Tuesday, July 28, 2009

Causes of the American Revolution: Part 6 – The 1st Continental Congress 1774

When any group, political, business, social, sees a problem, what’s usually the first line of action?

Call a meeting!

In 1774, our American colonies did just that.

Their relationship with Great Britain was a huge problem, and deteriorating.

Fifty-six powerful colonial representatives (all except Georgia) met in Philadelphia for two months. What came out of that meeting was the colonial agenda for the future, independence from Great Britain completely, whatever the cost. That probably meant war.

There was a wide difference of opinion among the delegates. The first group were radicals, including the champion rabble-rouser, Sam Adams. Their view prevailed ultimately.

Popular support for their position was by no means universal.

This is a fact which I really had to recognize. Generally, we think of the American Revolution as being widely supported. Nothing could be further from the truth.

The position of the moderates was defeated by only one vote.

They did not favor independence. The colonies should rather pledge allegiance to the British royalty, but little else. It resembles a more modern dominion status such as Canada. The moderates’ defeat caused understandably many hard feelings and some outright defections to the loyalist cause.

The staunch conservative loyalists wanted only to maintain our British connection.

Somehow, problems would be resolved. Loyalists existed all over the colonies. Many were concentrated in the South, and when war came, the British looked to them for active support.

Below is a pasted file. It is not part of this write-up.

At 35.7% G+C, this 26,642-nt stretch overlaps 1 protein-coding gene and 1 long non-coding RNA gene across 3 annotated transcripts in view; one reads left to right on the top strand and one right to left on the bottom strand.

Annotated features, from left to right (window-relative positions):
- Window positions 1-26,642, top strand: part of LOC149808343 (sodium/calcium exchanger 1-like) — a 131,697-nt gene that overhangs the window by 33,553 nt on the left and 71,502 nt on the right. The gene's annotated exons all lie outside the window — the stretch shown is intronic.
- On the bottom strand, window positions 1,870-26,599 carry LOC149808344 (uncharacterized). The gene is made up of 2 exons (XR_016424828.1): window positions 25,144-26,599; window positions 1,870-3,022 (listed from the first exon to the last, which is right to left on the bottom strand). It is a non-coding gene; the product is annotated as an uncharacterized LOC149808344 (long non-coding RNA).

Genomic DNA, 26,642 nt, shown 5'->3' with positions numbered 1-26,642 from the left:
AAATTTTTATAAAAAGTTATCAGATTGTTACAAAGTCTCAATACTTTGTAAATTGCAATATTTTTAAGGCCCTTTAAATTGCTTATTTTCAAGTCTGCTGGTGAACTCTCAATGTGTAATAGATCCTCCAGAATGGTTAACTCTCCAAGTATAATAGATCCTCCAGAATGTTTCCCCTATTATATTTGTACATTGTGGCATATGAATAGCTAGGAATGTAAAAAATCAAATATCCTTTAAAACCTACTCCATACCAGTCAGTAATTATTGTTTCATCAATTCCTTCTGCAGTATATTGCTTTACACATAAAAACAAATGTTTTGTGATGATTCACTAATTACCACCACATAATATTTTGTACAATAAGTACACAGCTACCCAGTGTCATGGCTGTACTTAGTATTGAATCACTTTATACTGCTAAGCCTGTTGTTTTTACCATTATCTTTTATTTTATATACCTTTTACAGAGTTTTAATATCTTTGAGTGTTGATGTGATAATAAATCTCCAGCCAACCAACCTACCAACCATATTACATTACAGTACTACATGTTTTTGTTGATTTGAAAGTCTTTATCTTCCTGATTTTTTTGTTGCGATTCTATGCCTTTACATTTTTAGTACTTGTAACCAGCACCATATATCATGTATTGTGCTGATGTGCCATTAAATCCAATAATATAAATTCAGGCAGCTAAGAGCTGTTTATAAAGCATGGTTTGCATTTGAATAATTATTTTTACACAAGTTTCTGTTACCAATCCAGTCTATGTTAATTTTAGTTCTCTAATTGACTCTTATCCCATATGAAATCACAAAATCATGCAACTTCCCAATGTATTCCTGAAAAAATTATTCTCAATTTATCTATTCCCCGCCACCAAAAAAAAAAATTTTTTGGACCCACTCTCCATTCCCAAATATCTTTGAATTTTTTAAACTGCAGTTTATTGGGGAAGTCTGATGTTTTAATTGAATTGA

Their position as a group was intolerable. Hounded and persecuted, property seized, thousands fled to Britain in Canada. It is not a pretty story. No wonder the American Revolution is often designated as a civil war. There were no good-will overtures such as Lincoln extended to Confederates at the end of our Civil War.

The British believed, not incorrectly, that they would win the war in the South, with help from many loyalists. But in war, the unexpected seems to happen. A stronger French involvement on our side and amazing maneuvers by American generals changed the military picture. Also, after years of war, the British had increasing problems keeping its distant army adequately supplied.

After 1774, colonial attitudes had hardened. The colonies had their own political and economic agendas. In a few years, there would be a Federal constitution. Colonial borders would see vast expansion.

And to bestow true legitimacy on this Congress, it set its second meeting for May 1775. – Renata Breisacher Mulry

Causes of the American Revolution, an ongoing series
Part 1 – The French and Indian War
Part 2 – The Stamp Act
Part 3 – Samuel Adams, 1722 – 1803
Part 4 – Tom Paine and Common Sense
Part 5 – Boston


Steven Greenbaum said...

Take a look at the Galloway Plan, from the delegate from Pennsylvania. Galloway was extremely close to moving the vote in the other direction and away from Sam Adams radical agenda.

Friends of 1776 Team said...

Dear Steven,

Many thanks for your astute and helpful comment. Single-vote decisions in our political history sounds like a good DVD series.


The Team has noted some addresses about the Galloway Plan:





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